The plight of the living dead
There are 1,000 new cases of zombiism reported in Haiti each year. Are zombies really the dead brought back to life by sorcerers, as locals believe, or are they people suffering from mental illness? Roland Littlewood went to Haiti to find out
Probably no local phenomenon is as infamous as the Haitian zombie. The concept of the "walking dead" - soulless corpses said to have been revived by witchcraft - was implanted in western minds following the 1915 occupation of Haiti by the United States. The Harlem poet Zora Neale Hurston wrote an enthusiastic travel piece from the West Indian republic and since then zombies have featured in countless movies: I Walked with a Zombie, The Night of the Living Dead, even, at its most absurd, Chopperchicks in Zombietown.
Most people dismiss the idea of "walking dead" as exotically improbable, yet Haitian doctors regard zombification as the consequence of deliberate poisoning, while local clergy explain it as sorcery. Zombies are often recognised in Haitian villages - by staring expressions, nasal intonation, purposeless actions and limited speech - sometimes reappearing years after their registered death. Estimates suggest 1,000 new cases a year.
Turning someone into a zombie is treated as murder under the Haitian Penal Code. Haitians believe that, either by poisoning or by sorcery, a young person suddenly becomes ill, is recognised as dead and placed in a tomb, only to be stolen by a boko (sorcerer), and secretly returned to life - though not to full awareness. Rather than being buried, Haitians are interred in above-ground tombs, (easily broken open), next to family homes. Haitian schemata of body, mind and spirit recognise a separation of the corpse, the cadavre (physical body) with its gwo-bon anj (animating principle) from the ti-bon anj (awareness and memory). According to local beliefs the ti-bon anj is retained by the sorcerer, usually in a bottle: he either extracts it through sorcery, which leaves the victim apparently dead, or captures it after a natural death before it strays far from the body. The animated body remains without will and becomes the sorcerer's slave, induced to remain a slave through chaining and beating or more poisoning. This is the "zombie" popularised by western cinema.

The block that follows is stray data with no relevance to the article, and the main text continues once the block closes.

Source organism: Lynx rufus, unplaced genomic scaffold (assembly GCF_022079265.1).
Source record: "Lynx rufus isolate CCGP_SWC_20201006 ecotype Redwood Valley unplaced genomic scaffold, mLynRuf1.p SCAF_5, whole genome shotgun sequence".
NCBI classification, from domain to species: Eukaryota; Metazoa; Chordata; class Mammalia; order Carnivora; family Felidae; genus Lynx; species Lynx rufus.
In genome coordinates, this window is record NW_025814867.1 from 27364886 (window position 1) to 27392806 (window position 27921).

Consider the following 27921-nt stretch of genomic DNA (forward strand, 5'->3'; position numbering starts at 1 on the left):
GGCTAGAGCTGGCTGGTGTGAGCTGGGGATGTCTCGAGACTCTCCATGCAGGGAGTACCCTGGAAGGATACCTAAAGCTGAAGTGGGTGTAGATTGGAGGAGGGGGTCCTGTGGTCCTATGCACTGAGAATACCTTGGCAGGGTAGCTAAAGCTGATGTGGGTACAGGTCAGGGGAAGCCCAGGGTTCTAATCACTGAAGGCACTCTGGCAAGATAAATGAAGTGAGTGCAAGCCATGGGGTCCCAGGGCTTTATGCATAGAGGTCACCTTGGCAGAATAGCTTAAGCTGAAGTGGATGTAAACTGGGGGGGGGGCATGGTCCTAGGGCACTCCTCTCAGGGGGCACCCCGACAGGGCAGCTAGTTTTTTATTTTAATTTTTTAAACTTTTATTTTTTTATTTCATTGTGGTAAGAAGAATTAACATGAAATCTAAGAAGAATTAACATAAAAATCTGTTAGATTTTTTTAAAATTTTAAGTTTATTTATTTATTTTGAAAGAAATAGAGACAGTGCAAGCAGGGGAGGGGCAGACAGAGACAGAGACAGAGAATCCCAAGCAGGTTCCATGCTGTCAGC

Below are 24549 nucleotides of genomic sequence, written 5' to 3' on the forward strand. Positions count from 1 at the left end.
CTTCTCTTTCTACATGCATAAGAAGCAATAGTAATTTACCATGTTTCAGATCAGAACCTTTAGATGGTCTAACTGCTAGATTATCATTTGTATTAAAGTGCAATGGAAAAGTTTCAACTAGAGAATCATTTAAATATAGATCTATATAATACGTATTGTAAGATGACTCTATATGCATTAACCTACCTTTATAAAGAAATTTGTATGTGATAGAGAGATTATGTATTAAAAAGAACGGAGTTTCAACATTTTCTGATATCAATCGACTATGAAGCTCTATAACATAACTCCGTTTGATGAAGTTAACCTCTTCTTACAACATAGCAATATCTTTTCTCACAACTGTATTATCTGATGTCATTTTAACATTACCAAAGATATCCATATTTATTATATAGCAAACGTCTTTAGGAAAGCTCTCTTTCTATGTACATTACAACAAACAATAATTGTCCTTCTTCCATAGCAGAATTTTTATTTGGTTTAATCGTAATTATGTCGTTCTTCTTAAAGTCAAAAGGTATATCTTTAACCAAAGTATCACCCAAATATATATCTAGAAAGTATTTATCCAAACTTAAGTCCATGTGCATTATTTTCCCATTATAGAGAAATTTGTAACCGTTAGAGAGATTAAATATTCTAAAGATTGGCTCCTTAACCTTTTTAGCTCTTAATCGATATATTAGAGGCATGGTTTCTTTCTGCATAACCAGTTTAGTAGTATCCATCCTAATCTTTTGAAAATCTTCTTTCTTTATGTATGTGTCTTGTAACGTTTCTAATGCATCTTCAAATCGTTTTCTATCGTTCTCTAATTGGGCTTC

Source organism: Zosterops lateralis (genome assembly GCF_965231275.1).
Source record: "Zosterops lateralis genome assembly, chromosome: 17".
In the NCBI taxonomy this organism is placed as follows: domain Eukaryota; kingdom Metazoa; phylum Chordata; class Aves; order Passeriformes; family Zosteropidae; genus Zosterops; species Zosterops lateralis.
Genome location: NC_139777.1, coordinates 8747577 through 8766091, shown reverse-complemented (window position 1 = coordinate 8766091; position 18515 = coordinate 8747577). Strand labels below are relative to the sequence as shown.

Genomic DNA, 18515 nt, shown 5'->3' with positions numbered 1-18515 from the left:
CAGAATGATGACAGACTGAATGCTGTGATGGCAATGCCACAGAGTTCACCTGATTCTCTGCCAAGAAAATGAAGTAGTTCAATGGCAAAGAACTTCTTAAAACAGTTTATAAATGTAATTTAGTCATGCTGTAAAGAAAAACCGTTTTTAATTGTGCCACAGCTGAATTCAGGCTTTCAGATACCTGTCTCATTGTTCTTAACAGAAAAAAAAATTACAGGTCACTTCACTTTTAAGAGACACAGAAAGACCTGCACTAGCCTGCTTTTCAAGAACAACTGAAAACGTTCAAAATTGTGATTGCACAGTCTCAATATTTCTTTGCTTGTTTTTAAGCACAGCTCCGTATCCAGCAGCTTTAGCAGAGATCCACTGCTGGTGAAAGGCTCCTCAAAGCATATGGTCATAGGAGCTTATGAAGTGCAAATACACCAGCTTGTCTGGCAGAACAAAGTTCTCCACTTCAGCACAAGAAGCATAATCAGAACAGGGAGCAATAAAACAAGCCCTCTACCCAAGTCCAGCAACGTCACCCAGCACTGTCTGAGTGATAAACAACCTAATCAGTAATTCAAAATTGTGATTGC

There are different explanations for how a zombie might escape a sorcerer's clutches and return to its family. The bottle holding the zombie's spirit might break, the sorcerer might inadvertently feed the zombie salt, or the zombie might be released through divine intervention. Few doctors claim to be able to return a zombie to its original health - the matter is reserved for Le Grand Maitre (the remote God recognised by voodoo practitioners).
I interviewed zombies and sorcerers in Haiti to try to ascertain whether zombies really are the supposed deceased individuals their relatives claim to have recognised. Using brain scans and DNA tests I was open to the possibility of discovering a clinical pattern that might suggest mental illness as a cause of the zombie condition.
Wilfred D, 26, is the eldest son of an alleged former tonton macoute, one of Haiti's feared secret police. His father, my principal informant, was the only senior family member who had attended elementary school. Wilfred was intelligent, and a cousin had promised to pay for a college education if he did well at secondary-school. But when he was 18 he fell ill: "his eyes turned yellow", he "smelled bad like death" and "his body swelled up". Suspecting sorcery, his father asked his elder brother to seek advice from a sorcerer, but Wilfred died three days later and was interred in a tomb near a female cousin's house.
Nineteen months later "Wilfred" reappeared, was able to recognise his father and accused his uncle of having zombified him. He was recognised as a zombie by other villagers, the local Catholic priest and magistrate, and has since remained in his father's house, his legs secured to a log to prevent him wandering. At the father's request, the uncle was arrested and sentenced to life imprisonment for zombification. He confessed that he was jealous of his brother, who had used his literacy to register the family land in his own name. According to his friend, who first identified him when he reappeared, Wilfred mentioned stealing two coconuts from his uncle who, finding him drinking them, seized them to use for sorcery. Another friend said the uncle rubbed a poison on Wilfred's arm.
Having escaped from prison during the political turmoil of 1991, the uncle was traced. Agreeing to an interview in exchange for protection, he denied sorcery or poisoning, saying the case was a trick by Wilfred's father to expropriate his land, and his own confession was induced through torture by local police.
I interviewed Wilfred, a slight, scowling man who looked much thinner and younger than in an old photograph his parents held. He had limited mobility, spending his time alone in a characteristic position, lower limbs to the left, upper limbs to the right, rarely speaking spontaneously and then only in single words. He could not describe his period of burial or enslavement but agreed he was malad (ill) and zombi. His parents said he was not incontinent but they had to bathe him. He had no interest in anything. Wilfred's eyes continually scanned about with no clear intent, his hands picking aimlessly at his nails. His wrists were scarred, consistent with abrasions caused by chains or wire. He experienced periods of anger when he would hit out, generally after being teased, and fits during sleep.